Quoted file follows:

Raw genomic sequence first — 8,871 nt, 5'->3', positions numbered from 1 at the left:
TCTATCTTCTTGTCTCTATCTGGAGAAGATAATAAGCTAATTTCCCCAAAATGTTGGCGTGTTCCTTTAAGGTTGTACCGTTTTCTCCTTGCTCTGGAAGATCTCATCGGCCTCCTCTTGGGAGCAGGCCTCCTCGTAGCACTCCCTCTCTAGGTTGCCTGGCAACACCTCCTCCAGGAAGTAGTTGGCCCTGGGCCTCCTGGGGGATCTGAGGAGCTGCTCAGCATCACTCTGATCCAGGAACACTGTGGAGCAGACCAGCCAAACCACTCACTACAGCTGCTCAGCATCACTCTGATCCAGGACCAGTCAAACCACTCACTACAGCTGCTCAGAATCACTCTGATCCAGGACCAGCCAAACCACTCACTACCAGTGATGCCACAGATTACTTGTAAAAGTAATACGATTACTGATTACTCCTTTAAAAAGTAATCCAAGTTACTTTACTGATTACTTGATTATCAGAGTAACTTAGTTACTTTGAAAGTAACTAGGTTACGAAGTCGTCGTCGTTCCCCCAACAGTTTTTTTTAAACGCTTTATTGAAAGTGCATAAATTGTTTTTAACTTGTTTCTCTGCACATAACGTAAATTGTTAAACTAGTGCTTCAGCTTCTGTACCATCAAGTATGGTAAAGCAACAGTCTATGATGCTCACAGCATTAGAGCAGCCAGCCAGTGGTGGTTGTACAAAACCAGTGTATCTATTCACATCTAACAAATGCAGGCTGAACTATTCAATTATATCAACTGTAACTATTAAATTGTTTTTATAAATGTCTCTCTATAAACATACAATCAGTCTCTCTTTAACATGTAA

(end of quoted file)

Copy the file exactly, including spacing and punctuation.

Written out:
Raw genomic sequence first — 8,871 nt, 5'->3', positions numbered from 1 at the left:
TCTATCTTCTTGTCTCTATCTGGAGAAGATAATAAGCTAATTTCCCCAAAATGTTGGCGTGTTCCTTTAAGGTTGTACCGTTTTCTCCTTGCTCTGGAAGATCTCATCGGCCTCCTCTTGGGAGCAGGCCTCCTCGTAGCACTCCCTCTCTAGGTTGCCTGGCAACACCTCCTCCAGGAAGTAGTTGGCCCTGGGCCTCCTGGGGGATCTGAGGAGCTGCTCAGCATCACTCTGATCCAGGAACACTGTGGAGCAGACCAGCCAAACCACTCACTACAGCTGCTCAGCATCACTCTGATCCAGGACCAGTCAAACCACTCACTACAGCTGCTCAGAATCACTCTGATCCAGGACCAGCCAAACCACTCACTACCAGTGATGCCACAGATTACTTGTAAAAGTAATACGATTACTGATTACTCCTTTAAAAAGTAATCCAAGTTACTTTACTGATTACTTGATTATCAGAGTAACTTAGTTACTTTGAAAGTAACTAGGTTACGAAGTCGTCGTCGTTCCCCCAACAGTTTTTTTTAAACGCTTTATTGAAAGTGCATAAATTGTTTTTAACTTGTTTCTCTGCACATAACGTAAATTGTTAAACTAGTGCTTCAGCTTCTGTACCATCAAGTATGGTAAAGCAACAGTCTATGATGCTCACAGCATTAGAGCAGCCAGCCAGTGGTGGTTGTACAAAACCAGTGTATCTATTCACATCTAACAAATGCAGGCTGAACTATTCAATTATATCAACTGTAACTATTAAATTGTTTTTATAAATGTCTCTCTATAAACATACAATCAGTCTCTCTTTAACATGTAA